Whisper quietly how you feel
Published 6:30 pm Thursday, February 27, 2020
By Hal Brady
Owner & operator of a Christian ministry in Decatur, Georgia
On the way to a meeting, I passed a florist truck. I couldn’t help but notice the advertisement on the side of the truck. The advertisement read: “Flowers whisper how you feel.”
Undoubtedly, that’s true. Flowers do whisper how you feel. But perhaps even more, compassion whispers how you feel.
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In the parable of the Good Samaritan, Jesus asked, “Which of these three do you think proved neighbor to the man who fell among the robbers?” The listener replied, “The one who showed mercy on him.” And Jesus said to him, “Go and do likewise” (Luke 10:36,37).
I was once in a worship service where a youth group mimed this story. I remember the wounded person was stretched out on the floor. A figure representing the priest came by, took a look and turned his back. Another figure representing the Levite came by, took a longer look and turned her back.
At this point in the worship service, all of us present confessed our sins of omission and commission in unison and received absolution.
Then it was that the Samaritan came up, took a look, knelt down, put her arms around the wounded person and together they walked away. Immediately, we had altar prayer and renewed our commitment to God and compassion.
Now, the real point of this parable is not who is my neighbor, which is anybody in need, but how should I embody being a neighbor.
And that’s what I want to discuss in the rest of this article.
First, an authentic neighbor knows no boundaries.
Note that in the parable Jesus never identifies the wounded man by the side of the road.
The victim is only a “man” which means anyone at all (male, female, friend, foe, the different, anyone).
Underline it, if you will. The victim by the side of the road represents anyone in need.
The Samaritan simply enters into the wounded man’s situation. He has compassion on him. And, of course, the word compassion means to “suffer with.”
Writing in his book, “On The Brink of Everything, Parker J. Palmer states: “The renewal this nation needs will not come from people who are afraid of ‘otherness’ in race, ethnicity, religion or sexual orientation. Because of that fear, our once-vital society is gridlocked and stagnant, if not actively regressing. Our main hope for renewal is diversity welcomed and embraced.”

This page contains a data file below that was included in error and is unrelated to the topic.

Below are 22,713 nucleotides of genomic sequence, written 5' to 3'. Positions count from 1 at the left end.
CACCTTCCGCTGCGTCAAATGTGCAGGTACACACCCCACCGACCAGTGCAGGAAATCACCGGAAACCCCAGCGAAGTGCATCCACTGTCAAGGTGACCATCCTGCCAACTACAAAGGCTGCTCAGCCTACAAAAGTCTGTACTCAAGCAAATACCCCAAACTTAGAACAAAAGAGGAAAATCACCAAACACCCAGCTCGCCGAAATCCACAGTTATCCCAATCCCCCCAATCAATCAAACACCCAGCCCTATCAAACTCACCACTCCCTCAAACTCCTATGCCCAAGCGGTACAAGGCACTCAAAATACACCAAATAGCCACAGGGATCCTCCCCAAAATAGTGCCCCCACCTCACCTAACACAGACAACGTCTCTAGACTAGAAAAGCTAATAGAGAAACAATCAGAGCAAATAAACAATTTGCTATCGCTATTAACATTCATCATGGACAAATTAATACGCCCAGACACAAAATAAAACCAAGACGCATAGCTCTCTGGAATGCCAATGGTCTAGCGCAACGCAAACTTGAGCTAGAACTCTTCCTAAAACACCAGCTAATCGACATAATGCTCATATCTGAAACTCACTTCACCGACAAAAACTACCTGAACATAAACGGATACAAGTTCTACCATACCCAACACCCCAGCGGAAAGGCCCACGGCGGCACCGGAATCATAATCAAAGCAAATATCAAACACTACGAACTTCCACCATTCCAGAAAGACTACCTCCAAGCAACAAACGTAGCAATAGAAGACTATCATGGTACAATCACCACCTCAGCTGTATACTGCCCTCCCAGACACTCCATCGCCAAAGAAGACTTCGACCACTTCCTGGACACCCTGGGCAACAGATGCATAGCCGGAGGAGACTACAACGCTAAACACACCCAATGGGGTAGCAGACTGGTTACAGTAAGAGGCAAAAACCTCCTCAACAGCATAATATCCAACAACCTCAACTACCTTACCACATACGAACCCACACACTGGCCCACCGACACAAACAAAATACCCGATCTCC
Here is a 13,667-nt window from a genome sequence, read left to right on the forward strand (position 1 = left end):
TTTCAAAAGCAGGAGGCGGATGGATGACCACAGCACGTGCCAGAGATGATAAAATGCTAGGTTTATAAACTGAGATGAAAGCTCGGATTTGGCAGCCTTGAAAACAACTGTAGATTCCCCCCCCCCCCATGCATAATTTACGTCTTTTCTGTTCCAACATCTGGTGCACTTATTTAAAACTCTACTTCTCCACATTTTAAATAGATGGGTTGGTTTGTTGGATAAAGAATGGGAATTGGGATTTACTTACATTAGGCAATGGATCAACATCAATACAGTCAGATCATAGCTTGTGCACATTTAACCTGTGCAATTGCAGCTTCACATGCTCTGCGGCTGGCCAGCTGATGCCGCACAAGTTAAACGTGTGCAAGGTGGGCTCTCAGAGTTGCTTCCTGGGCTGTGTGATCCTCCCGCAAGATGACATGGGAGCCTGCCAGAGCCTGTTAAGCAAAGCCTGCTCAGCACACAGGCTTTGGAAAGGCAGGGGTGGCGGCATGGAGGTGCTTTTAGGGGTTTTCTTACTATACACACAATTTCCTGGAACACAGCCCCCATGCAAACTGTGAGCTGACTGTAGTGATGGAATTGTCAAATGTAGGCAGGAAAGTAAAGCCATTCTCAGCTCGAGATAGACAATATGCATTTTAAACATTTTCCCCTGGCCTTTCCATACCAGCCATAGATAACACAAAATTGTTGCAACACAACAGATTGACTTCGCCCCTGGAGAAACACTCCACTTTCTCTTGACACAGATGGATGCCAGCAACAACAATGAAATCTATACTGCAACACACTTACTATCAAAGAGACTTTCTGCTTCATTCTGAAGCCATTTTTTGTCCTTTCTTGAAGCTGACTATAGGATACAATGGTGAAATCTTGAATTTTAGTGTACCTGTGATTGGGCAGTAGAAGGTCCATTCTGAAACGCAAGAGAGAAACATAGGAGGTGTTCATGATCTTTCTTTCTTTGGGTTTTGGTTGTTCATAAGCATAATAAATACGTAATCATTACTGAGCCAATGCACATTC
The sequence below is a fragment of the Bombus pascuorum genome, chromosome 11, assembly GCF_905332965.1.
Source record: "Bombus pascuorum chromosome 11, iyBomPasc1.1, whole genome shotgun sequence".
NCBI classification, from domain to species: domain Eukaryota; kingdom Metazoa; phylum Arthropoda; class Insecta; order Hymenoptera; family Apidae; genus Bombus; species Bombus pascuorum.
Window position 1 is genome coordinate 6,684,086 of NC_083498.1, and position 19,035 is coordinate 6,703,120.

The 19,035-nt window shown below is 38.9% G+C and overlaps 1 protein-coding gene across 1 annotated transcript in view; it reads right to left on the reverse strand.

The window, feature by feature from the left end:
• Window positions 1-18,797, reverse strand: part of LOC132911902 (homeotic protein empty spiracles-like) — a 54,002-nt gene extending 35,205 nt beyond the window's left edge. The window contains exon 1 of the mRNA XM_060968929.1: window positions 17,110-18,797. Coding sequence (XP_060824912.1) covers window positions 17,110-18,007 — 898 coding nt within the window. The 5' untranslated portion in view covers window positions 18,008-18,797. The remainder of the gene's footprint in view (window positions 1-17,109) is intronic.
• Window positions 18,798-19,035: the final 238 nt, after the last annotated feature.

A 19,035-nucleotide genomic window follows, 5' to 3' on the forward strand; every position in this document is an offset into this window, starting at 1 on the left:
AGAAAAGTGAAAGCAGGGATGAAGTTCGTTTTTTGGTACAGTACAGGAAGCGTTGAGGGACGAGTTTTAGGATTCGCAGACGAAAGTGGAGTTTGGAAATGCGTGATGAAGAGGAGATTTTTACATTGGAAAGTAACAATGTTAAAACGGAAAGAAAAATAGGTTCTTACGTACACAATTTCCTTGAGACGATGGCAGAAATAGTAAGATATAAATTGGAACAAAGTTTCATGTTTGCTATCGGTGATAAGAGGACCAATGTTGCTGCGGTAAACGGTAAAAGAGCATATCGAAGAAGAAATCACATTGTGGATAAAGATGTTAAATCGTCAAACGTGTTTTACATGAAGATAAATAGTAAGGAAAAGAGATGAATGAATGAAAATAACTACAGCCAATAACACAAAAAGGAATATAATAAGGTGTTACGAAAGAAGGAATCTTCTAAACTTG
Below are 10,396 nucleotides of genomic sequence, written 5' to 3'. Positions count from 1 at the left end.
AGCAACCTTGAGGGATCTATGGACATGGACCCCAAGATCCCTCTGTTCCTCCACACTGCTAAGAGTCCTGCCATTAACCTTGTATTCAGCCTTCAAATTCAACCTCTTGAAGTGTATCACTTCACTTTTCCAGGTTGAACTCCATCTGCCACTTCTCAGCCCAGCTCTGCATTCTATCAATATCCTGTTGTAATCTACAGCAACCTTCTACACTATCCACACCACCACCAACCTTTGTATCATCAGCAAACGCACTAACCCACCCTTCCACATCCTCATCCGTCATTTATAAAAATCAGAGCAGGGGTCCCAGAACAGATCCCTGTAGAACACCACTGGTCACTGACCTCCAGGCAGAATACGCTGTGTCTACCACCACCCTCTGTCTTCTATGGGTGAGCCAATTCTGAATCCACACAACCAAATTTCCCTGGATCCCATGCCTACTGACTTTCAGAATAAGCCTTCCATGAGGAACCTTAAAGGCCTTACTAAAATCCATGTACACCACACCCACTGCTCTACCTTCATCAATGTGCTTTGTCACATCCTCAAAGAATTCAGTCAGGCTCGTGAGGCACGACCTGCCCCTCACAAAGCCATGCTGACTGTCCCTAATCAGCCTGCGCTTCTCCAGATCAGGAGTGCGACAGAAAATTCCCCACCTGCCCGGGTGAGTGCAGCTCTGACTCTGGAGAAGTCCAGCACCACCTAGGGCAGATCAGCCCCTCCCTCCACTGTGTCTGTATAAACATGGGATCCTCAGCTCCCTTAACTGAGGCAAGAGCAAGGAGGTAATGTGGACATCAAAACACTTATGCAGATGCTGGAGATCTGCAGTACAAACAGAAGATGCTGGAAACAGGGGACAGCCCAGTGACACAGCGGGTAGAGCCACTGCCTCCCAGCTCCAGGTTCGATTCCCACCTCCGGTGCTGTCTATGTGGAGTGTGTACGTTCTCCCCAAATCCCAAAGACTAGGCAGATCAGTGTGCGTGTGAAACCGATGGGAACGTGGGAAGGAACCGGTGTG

Tom Brady, the legendary quarterback of the New England Patriots, recently said of the late Kobe Bryant, “Kobe didn’t care whether you were a man or woman, boy or girl, black or white, rich or poor ordinary or extraordinary, he wanted to help you become the best you could be.”
Without doubt, the reason for this biblical story is that we can see our responsibility for those in need.
Second, an authentic neighbor moves beyond generalities. Again, I think of the Samaritan in our story. Simply put, he moved beyond generalities and actually offered his help. He bound up the victim’s wounds with his own hands, took the wounded man to the inn and paid the innkeeper to look after him.
The late Mother Teresa became an example to us of one who took responsibility for those in need.
She made it her commitment to God to rescue newborn infants from the trash cans of teeming cities and to carry dying people from the streets.
A large percentage of those she rescued died within a few days, so some people asked her why she bothered.
She answered that a human being has a right to die in a setting of love.”
It is my opinion that a human being also has a right to live in a setting of love.
Third, an authentic neighbor knows the power of a good deed. A single act may change the atmosphere of life and create a whole new spirit.
As someone observed, “Even a slight increase in good deeds on the part of each of us would change the world.”
A person of faith never doubts that his or her word and deed are important to God and that by such small affairs the world may be renewed and even redeemed.
In conclusion, nothing lifts the heart of another like a good deed performed quietly by an authentic neighbor. And such is the way of the kingdom of God.